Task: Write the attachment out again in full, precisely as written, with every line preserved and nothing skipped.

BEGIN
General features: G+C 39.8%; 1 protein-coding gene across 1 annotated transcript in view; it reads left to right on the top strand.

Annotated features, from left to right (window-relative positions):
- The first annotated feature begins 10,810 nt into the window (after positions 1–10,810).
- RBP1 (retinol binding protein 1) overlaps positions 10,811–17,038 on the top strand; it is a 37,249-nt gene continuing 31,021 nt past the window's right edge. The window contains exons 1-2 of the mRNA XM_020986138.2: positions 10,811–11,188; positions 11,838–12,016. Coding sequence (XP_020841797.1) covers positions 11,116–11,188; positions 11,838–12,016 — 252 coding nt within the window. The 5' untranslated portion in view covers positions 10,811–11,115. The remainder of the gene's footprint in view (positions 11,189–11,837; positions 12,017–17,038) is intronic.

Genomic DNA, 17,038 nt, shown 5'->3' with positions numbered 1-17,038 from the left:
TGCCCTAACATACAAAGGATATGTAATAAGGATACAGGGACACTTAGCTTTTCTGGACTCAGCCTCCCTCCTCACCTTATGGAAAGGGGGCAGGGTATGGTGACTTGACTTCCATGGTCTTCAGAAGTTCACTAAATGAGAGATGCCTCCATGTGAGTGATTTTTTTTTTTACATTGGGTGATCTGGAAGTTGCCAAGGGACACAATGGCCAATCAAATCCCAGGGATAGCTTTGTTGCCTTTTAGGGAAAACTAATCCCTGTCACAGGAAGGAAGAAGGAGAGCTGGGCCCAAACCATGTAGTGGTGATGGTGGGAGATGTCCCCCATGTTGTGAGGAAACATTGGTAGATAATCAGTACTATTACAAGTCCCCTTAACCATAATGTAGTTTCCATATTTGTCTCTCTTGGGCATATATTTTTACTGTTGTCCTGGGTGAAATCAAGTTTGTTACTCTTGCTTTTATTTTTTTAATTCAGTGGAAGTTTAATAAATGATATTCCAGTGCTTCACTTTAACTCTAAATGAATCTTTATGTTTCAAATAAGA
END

General features: G+C 39.8%; 1 protein-coding gene across 1 annotated transcript in view; it reads left to right on the top strand.

Annotated features, from left to right (window-relative positions):
- The first annotated feature begins 10,810 nt into the window (after positions 1–10,810).
- RBP1 (retinol binding protein 1) overlaps positions 10,811–17,038 on the top strand; it is a 37,249-nt gene continuing 31,021 nt past the window's right edge. The window contains exons 1-2 of the mRNA XM_020986138.2: positions 10,811–11,188; positions 11,838–12,016. Coding sequence (XP_020841797.1) covers positions 11,116–11,188; positions 11,838–12,016 — 252 coding nt within the window. The 5' untranslated portion in view covers positions 10,811–11,115. The remainder of the gene's footprint in view (positions 11,189–11,837; positions 12,017–17,038) is intronic.

Genomic DNA, 17,038 nt, shown 5'->3' with positions numbered 1-17,038 from the left:
TGCCCTAACATACAAAGGATATGTAATAAGGATACAGGGACACTTAGCTTTTCTGGACTCAGCCTCCCTCCTCACCTTATGGAAAGGGGGCAGGGTATGGTGACTTGACTTCCATGGTCTTCAGAAGTTCACTAAATGAGAGATGCCTCCATGTGAGTGATTTTTTTTTTTACATTGGGTGATCTGGAAGTTGCCAAGGGACACAATGGCCAATCAAATCCCAGGGATAGCTTTGTTGCCTTTTAGGGAAAACTAATCCCTGTCACAGGAAGGAAGAAGGAGAGCTGGGCCCAAACCATGTAGTGGTGATGGTGGGAGATGTCCCCCATGTTGTGAGGAAACATTGGTAGATAATCAGTACTATTACAAGTCCCCTTAACCATAATGTAGTTTCCATATTTGTCTCTCTTGGGCATATATTTTTACTGTTGTCCTGGGTGAAATCAAGTTTGTTACTCTTGCTTTTATTTTTTTAATTCAGTGGAAGTTTAATAAATGATATTCCAGTGCTTCACTTTAACTCTAAATGAATCTTTATGTTTCAAATAAGA